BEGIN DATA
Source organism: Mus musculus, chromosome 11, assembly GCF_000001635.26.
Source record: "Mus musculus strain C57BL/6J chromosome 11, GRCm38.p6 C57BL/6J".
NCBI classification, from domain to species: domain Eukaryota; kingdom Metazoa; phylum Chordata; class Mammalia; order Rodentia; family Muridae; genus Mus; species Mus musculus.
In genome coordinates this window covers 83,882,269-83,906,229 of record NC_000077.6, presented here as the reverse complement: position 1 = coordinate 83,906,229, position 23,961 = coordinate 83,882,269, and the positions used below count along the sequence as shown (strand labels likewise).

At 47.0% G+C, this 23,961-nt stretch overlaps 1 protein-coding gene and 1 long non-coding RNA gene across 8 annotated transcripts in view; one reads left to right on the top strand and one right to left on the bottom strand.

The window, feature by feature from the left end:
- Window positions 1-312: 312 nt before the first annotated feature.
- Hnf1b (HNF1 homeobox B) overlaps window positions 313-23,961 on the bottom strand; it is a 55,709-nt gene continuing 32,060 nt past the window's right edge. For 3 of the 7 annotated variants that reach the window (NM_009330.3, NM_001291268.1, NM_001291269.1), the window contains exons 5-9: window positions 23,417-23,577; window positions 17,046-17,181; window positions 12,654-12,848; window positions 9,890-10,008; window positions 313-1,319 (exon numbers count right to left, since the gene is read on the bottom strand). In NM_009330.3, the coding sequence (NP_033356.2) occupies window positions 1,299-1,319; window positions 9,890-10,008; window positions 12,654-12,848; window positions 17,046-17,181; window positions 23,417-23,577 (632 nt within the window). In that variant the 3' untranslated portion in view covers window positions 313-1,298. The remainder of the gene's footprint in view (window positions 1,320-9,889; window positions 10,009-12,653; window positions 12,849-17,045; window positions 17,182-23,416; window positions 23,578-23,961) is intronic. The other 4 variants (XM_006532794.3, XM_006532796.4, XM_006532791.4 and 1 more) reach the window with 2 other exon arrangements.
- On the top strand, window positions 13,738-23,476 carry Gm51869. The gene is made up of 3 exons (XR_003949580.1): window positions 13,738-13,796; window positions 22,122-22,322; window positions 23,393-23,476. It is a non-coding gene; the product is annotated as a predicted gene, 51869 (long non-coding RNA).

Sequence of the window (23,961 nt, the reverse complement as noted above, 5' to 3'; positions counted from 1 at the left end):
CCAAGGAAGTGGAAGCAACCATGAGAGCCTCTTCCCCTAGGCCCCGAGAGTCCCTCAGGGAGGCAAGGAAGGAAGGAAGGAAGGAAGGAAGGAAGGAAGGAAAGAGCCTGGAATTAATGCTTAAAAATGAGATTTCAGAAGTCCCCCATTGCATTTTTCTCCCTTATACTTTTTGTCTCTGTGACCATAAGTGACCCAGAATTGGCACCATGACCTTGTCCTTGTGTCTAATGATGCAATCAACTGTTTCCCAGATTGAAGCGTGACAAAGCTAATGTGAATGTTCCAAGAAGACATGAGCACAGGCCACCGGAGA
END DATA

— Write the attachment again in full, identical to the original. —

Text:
Source organism: Mus musculus, chromosome 11, assembly GCF_000001635.26.
Source record: "Mus musculus strain C57BL/6J chromosome 11, GRCm38.p6 C57BL/6J".
NCBI classification, from domain to species: domain Eukaryota; kingdom Metazoa; phylum Chordata; class Mammalia; order Rodentia; family Muridae; genus Mus; species Mus musculus.
In genome coordinates this window covers 83,882,269-83,906,229 of record NC_000077.6, presented here as the reverse complement: position 1 = coordinate 83,906,229, position 23,961 = coordinate 83,882,269, and the positions used below count along the sequence as shown (strand labels likewise).

At 47.0% G+C, this 23,961-nt stretch overlaps 1 protein-coding gene and 1 long non-coding RNA gene across 8 annotated transcripts in view; one reads left to right on the top strand and one right to left on the bottom strand.

The window, feature by feature from the left end:
- Window positions 1-312: 312 nt before the first annotated feature.
- Hnf1b (HNF1 homeobox B) overlaps window positions 313-23,961 on the bottom strand; it is a 55,709-nt gene continuing 32,060 nt past the window's right edge. For 3 of the 7 annotated variants that reach the window (NM_009330.3, NM_001291268.1, NM_001291269.1), the window contains exons 5-9: window positions 23,417-23,577; window positions 17,046-17,181; window positions 12,654-12,848; window positions 9,890-10,008; window positions 313-1,319 (exon numbers count right to left, since the gene is read on the bottom strand). In NM_009330.3, the coding sequence (NP_033356.2) occupies window positions 1,299-1,319; window positions 9,890-10,008; window positions 12,654-12,848; window positions 17,046-17,181; window positions 23,417-23,577 (632 nt within the window). In that variant the 3' untranslated portion in view covers window positions 313-1,298. The remainder of the gene's footprint in view (window positions 1,320-9,889; window positions 10,009-12,653; window positions 12,849-17,045; window positions 17,182-23,416; window positions 23,578-23,961) is intronic. The other 4 variants (XM_006532794.3, XM_006532796.4, XM_006532791.4 and 1 more) reach the window with 2 other exon arrangements.
- On the top strand, window positions 13,738-23,476 carry Gm51869. The gene is made up of 3 exons (XR_003949580.1): window positions 13,738-13,796; window positions 22,122-22,322; window positions 23,393-23,476. It is a non-coding gene; the product is annotated as a predicted gene, 51869 (long non-coding RNA).

Sequence of the window (23,961 nt, the reverse complement as noted above, 5' to 3'; positions counted from 1 at the left end):
CCAAGGAAGTGGAAGCAACCATGAGAGCCTCTTCCCCTAGGCCCCGAGAGTCCCTCAGGGAGGCAAGGAAGGAAGGAAGGAAGGAAGGAAGGAAGGAAGGAAAGAGCCTGGAATTAATGCTTAAAAATGAGATTTCAGAAGTCCCCCATTGCATTTTTCTCCCTTATACTTTTTGTCTCTGTGACCATAAGTGACCCAGAATTGGCACCATGACCTTGTCCTTGTGTCTAATGATGCAATCAACTGTTTCCCAGATTGAAGCGTGACAAAGCTAATGTGAATGTTCCAAGAAGACATGAGCACAGGCCACCGGAGA